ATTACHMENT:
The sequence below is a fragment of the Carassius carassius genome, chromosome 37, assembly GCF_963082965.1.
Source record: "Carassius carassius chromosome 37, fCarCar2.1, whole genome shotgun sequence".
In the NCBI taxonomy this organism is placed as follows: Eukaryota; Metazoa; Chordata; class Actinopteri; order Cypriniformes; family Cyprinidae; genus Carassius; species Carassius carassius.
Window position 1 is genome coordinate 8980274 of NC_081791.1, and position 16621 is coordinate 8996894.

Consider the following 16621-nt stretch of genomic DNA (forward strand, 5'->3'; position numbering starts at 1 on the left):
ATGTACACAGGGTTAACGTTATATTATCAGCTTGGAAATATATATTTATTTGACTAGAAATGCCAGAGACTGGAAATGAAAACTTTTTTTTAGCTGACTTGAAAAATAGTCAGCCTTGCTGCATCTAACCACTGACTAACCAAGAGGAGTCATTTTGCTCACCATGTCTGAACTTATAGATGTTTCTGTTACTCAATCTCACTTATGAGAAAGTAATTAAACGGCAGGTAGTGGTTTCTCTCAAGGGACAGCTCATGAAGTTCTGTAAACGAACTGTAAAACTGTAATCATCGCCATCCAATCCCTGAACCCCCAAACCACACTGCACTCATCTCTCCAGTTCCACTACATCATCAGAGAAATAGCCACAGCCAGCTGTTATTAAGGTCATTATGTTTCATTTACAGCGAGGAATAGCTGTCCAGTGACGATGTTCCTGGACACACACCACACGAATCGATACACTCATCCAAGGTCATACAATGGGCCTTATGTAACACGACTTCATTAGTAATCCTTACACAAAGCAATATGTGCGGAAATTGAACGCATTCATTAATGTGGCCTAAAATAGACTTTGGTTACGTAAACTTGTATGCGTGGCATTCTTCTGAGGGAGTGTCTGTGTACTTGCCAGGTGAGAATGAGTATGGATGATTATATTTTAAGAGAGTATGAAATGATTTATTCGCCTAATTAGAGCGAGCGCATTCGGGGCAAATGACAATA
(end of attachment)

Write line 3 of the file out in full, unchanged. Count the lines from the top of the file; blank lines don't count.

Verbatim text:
In the NCBI taxonomy this organism is placed as follows: Eukaryota; Metazoa; Chordata; class Actinopteri; order Cypriniformes; family Cyprinidae; genus Carassius; species Carassius carassius.